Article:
URI’s top environmental science student likes to get dirty
Todd McLeish, 401-874-7892
North Kingstown resident set to graduate May 20
KINGSTON, R.I. – May 8, 2007 – Occasionally getting dirty usually comes with the territory for students studying environmental sciences. But North Kingstown resident Sarah Shoppell has developed a passion for dirt that some people may consider extreme.
Shoppell is a regional champion at judging the characteristics of soil and looks forward to a career as a soil scientist. She will graduate from the University of Rhode Island on May 20 as the top environmental science student in her class.
“When I took an introductory soil science course, I found it really interesting, so I took a couple more classes,” Shoppell said. “When you take a class where you get to go into the field and dig in the dirt, it’s really fun. There aren’t a lot of people who know much about soil characteristics, and I seemed to have a knack for it.”
For two years, Shoppell participated in soil judging competitions against universities around the country. She competed in California, Utah, New Hampshire and Maine, and earned the 2006 northeast regional soil judging title. The URI soil judging team placed 10th in the 2007 national championships.
“At the competition, you go out into a soil pit – essentially a big hole dug in the ground – and look for characteristics such as color, structure, texture, and redoximorphic features, which are usually iron concentrations and depletions that tell you where the water table is,” she explained. “Here in Rhode Island, the first layer of soil is dark and that's from organic matter. Then there’s an orange layer with a lot of iron, and below that is the glacial parent material. It tells you a lot about the natural processes that have happened over time.”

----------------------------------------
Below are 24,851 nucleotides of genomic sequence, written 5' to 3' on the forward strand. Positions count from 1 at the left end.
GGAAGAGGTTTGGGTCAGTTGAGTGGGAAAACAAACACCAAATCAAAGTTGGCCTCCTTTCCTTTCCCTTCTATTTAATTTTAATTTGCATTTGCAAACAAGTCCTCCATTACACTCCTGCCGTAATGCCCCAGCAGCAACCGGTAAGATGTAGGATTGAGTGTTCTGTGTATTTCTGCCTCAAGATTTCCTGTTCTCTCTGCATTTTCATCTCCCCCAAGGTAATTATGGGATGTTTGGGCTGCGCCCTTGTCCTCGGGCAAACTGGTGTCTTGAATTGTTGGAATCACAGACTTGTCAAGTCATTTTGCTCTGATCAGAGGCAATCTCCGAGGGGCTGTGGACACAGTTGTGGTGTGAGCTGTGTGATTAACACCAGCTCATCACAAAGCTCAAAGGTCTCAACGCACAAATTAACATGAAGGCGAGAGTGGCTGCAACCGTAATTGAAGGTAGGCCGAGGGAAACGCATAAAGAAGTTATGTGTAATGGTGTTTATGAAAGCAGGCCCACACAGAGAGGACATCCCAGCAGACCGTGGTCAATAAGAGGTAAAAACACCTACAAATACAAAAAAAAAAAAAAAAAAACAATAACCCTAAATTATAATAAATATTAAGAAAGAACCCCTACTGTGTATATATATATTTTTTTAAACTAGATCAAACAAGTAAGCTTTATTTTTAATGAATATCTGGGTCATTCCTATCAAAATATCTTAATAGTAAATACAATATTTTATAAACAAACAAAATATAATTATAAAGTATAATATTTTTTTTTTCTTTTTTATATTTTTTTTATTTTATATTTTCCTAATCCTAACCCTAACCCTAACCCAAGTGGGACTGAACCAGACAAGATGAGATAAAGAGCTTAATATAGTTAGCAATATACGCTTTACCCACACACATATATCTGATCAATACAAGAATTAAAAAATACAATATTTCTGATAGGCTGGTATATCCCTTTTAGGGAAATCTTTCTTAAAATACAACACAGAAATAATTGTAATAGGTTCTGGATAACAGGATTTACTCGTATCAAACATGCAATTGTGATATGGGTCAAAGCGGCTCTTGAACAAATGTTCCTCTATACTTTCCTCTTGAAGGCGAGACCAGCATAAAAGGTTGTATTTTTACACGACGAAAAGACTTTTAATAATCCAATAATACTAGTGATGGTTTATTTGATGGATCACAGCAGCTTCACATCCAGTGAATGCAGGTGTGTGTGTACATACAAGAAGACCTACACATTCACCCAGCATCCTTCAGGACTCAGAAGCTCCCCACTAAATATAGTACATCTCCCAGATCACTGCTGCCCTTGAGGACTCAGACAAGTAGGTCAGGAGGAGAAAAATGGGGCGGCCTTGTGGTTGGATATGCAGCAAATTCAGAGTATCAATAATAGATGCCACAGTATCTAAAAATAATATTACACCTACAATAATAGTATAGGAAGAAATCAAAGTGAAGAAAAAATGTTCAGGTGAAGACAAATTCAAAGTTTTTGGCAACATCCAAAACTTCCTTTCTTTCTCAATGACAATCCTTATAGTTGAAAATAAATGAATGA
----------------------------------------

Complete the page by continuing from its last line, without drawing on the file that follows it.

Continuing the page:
Shoppell said that it is important to understand the characteristics of soil because “everything is built on the soil, so you need to know something about it so you can deal with any problems that arise. Can you put a septic system here? Where will the run-off go? Is this a good place to grow crops, or is it going to flood?”
The URI student used her soil knowledge in an internship in the summer of 2005 to help assess the effectiveness of a fertilizer made from biosolids. She collected soil samples throughout the growing season from vegetable fields applied with a variety of fertilizers, grinded the samples up, and tested them in a lab for pH and nitrate. The project assessed which type of fertilizer produced the greatest total weight of vegetables.
Shoppell’s URI career wasn’t all about dirt, though. She volunteered at the Kettle Pond Visitor Center for the U.S. Fish and Wildlife Service, and spent a summer monitoring endangered piping plovers on beaches in South County.
“I would walk the beach, take notes on where the plover nests were, how many babies they had, and keep people and dogs out of the nesting area,” she said. “Spending the summer on the beach was great.”
With graduation approaching, Shoppell is now focused on finding a job.
“My dream job would be working as a soil scientist for the Natural Resources Conservation Service, mapping the soil and integrating soil maps online,” she said. “I’ll probably go to grad school eventually, but in the meantime I want to go into the field and find out if this is really what I want to do. But I’m sure it is. What could be better than a career playing in the dirt?”
URI News Bureau photo by Michael Salerno photography